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What are my time commitments and expectations?

Unlike the traditional Hackathon format, student teams are not required to remain locked into their space. We ask that one member from each team check in at one of our opening events on Friday, and a team-member must be physically present to turn in their projects on Sunday. Apart from that, student team members are free to come and go at their leisure, giving you time to research in Rubenstein, peruse the stacks in Perkins, grab a bite to eat, or attend your regular Friday classes.


Questions related to individual eligibility to participate.

I am not a history major. Can I still participate?

Yes! We encourage wide participation among Duke undergraduates as researchers, project leaders, planners, and creators.

I have never researched in a historical archive before. Can I still research in the Rubenstein Library?

Yes! We encourage newcomers as researchers to carefully identify any collections they might want to use between one and two weeks prior to the event. To do so, search or browse the collection guide, or ask a question directly about a particular resource. You may also find the Rubenstein Digital Collections helpful for your project.


Questions related to prizes.

How much are the prizes?

Each member of winning teams (excluding faculty or graduate student team leaders) receive the following reward:

  • First Place: $200 each
  • Second Place: $100 each
  • Third Place: $50 each

If my team has fewer than 5 members, can we split the remaining prize?

No. Individual team members are only eligible to win up to the amount stipulated each. If there are an excess of teams with fewer than 5 members, the planning committee reserves to the right to enlarge the prize pool of each tier at the committee’s discretion.


Questions pertaining to project research and presentation.

Does my project have to use resources available at Duke, or can it use digital archival sources from anywhere?

This event is intended to showcase the wide variety of physical and digital materials available through Duke’s Rubenstein Library. We require that each project demonstrate some use of resources available in Rubenstein’s special collections. Digital collections can account for this requirement.

I have a question about a certain digital tool to create my project

There are a wealth of experts at Duke who can help you with this. First, try searching the Duke website for specific workshops and course that might be able to fill you in the weeks prior to the Hackathon. You might even find specialists who provide such training to be forthcoming with tips, tricks, and guidance for your own project.

If you need a specific digital tool for your project, check out DiRT, a website collating a large collection of digital research and publication tools.

Need more guided help? Ask one of the graduate students on staff to get you in touch with the experts in The Edge who specialize in digital methods and presentation software. If they can’t directly help you, they can point you in fruitful directions.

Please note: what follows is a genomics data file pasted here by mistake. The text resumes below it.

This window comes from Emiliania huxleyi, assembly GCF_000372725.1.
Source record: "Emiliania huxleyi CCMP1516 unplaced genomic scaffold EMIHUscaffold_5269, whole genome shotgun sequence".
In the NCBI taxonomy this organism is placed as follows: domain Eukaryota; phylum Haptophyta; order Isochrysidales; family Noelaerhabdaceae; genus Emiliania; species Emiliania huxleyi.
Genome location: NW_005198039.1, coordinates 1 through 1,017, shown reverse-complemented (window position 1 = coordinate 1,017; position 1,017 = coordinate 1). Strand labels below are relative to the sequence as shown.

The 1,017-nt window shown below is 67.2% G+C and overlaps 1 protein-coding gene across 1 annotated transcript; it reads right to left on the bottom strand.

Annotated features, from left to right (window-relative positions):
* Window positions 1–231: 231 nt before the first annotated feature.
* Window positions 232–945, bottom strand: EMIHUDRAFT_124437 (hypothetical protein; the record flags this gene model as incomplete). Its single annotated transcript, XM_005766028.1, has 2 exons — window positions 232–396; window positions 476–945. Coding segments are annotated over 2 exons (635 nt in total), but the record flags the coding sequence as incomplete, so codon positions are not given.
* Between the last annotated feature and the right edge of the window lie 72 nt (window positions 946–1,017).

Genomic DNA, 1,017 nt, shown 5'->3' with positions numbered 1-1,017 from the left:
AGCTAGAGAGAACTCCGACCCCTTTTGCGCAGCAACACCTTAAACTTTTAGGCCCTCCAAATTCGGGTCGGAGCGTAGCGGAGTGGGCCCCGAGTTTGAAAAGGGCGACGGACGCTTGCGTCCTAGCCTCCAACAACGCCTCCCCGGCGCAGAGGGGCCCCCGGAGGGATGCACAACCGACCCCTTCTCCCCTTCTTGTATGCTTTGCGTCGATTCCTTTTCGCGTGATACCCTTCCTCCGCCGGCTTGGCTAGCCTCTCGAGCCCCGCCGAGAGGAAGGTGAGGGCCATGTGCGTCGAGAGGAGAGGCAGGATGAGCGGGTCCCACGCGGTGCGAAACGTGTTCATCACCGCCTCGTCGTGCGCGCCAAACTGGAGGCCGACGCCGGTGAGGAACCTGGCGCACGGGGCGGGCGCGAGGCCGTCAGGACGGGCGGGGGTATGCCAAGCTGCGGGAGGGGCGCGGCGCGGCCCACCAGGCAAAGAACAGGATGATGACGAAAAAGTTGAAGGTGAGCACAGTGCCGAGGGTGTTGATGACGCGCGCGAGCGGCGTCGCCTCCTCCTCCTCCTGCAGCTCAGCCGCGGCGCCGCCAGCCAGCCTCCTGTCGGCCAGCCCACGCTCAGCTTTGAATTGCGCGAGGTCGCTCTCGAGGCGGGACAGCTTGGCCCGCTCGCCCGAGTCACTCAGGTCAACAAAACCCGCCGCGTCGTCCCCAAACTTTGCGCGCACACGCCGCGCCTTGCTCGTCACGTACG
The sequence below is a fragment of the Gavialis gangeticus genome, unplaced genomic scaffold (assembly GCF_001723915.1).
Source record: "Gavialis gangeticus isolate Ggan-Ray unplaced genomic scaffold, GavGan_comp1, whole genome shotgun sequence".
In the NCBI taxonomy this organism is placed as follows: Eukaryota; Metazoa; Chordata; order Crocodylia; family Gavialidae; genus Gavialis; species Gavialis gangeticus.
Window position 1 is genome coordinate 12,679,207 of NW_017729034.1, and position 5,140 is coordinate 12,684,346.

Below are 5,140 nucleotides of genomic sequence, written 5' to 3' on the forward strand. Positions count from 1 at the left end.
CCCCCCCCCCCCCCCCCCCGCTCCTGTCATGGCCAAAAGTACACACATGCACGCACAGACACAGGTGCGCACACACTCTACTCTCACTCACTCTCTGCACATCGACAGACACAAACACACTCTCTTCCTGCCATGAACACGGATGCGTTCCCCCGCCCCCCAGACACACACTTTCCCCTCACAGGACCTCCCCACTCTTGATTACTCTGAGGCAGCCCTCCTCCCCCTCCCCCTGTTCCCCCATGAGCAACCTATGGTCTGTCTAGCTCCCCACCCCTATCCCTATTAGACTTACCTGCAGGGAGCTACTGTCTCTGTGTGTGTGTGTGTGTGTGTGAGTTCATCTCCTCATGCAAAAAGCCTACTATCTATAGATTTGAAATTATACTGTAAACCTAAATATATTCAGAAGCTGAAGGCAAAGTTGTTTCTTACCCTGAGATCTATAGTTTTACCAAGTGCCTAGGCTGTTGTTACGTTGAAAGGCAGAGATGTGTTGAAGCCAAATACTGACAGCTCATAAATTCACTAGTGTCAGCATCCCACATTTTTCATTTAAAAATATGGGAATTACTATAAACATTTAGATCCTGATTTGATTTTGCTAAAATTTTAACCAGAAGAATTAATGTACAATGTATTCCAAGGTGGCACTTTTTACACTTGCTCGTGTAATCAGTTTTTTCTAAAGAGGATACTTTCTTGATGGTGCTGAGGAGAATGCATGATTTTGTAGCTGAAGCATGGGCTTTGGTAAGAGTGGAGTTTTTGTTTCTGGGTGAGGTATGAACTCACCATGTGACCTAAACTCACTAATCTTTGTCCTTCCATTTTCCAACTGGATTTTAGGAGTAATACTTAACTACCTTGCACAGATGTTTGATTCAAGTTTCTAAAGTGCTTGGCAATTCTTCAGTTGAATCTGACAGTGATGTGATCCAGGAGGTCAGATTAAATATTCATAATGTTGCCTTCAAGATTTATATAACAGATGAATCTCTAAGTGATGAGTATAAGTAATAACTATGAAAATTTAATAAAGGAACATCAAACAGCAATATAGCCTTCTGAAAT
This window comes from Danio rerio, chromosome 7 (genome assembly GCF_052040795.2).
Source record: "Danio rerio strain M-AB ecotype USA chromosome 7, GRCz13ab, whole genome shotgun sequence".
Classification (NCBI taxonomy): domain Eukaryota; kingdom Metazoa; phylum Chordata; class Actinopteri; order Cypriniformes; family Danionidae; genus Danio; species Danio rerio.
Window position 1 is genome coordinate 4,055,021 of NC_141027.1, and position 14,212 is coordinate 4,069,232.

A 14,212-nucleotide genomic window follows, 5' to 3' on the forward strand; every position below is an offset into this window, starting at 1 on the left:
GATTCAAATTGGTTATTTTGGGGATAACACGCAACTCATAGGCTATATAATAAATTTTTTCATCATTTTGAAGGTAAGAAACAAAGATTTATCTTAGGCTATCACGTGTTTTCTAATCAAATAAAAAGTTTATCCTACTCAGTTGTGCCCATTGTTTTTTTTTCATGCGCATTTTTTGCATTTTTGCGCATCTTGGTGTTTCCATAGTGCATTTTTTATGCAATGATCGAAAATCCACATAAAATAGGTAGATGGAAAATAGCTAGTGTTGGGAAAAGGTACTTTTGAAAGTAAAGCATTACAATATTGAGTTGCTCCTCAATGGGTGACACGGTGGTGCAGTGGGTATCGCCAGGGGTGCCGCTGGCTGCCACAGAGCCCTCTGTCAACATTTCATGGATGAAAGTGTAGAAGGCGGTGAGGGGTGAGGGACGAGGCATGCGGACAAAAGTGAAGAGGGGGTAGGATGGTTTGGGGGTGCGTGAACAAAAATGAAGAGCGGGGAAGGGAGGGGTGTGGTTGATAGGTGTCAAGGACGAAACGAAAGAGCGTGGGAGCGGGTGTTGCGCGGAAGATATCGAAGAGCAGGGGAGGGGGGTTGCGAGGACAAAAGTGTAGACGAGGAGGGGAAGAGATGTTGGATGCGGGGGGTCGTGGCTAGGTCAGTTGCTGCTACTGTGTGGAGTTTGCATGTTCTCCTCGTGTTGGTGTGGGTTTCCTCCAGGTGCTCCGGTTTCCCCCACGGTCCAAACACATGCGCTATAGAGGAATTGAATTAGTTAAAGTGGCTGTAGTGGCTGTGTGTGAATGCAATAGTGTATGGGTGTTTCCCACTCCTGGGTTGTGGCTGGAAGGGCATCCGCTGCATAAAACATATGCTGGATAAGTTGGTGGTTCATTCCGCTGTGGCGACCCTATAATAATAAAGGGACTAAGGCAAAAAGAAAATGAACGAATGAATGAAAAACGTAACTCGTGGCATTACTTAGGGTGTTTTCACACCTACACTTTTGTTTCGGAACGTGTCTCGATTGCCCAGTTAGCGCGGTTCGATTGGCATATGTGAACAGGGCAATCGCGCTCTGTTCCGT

What is an example of a project that my team my create?

We hope students will use their own creativity in figuring out the best ways to present the research that conduct during the Hackathon. It might even changed depending on the course of the research! You can never know where it will take you.

However, here are a few sample digital history projects, typically on a much larger scale than student projects are intended to be, to give you a sense of what digital history is:


Your project might use the web as a medium to explore a small slice of history.

  • Bull City Soul – the story of R&B, funk, and soul in the 1960s and ’70s in Durham
  • Small Town Noir – small-time true crime from New Castle, Pa.
  • The Great Chicago Fire & the Web of Memory – the history of Chicago in the 19th century, and how the Chicago Fire has been remembered over time.
Mapping or GIS

Projects may also consist of mapping historical patterns, populations, or trends over time.

Podcasts, Lectures, or Courses

You might also undertake to create a lecture, syllabus, or podcast about certain person or time period that comes to life through the documents you research in Rubenstein.

  • History of American Slavery Podcast by Slate – America’s defining institution, as told through the lives of nine enslaved people.
  • Stuff You Missed in History Class – your project might work like an episode of a podcast like Stuff You Missed in History, a one-off discussion and/or narrative of an obscure or under-studied aspect of history.
  • Serial – a podcast that dives deep into a single story and its mmultiple aspects, characters, and holes.

This list certainly does not capture the full breadth of your project. You might also try to transcribe an individual’s diary, and create a digital archive contextualizing the memories, connections, and historical forces that that person experienced in their life.

You may also try to create a short documentary about a person or group of people, using what is housed in the collections to add texture to their life and times.

The possibilities are endless! If you have questions about what type of project you wish to produce, please email us at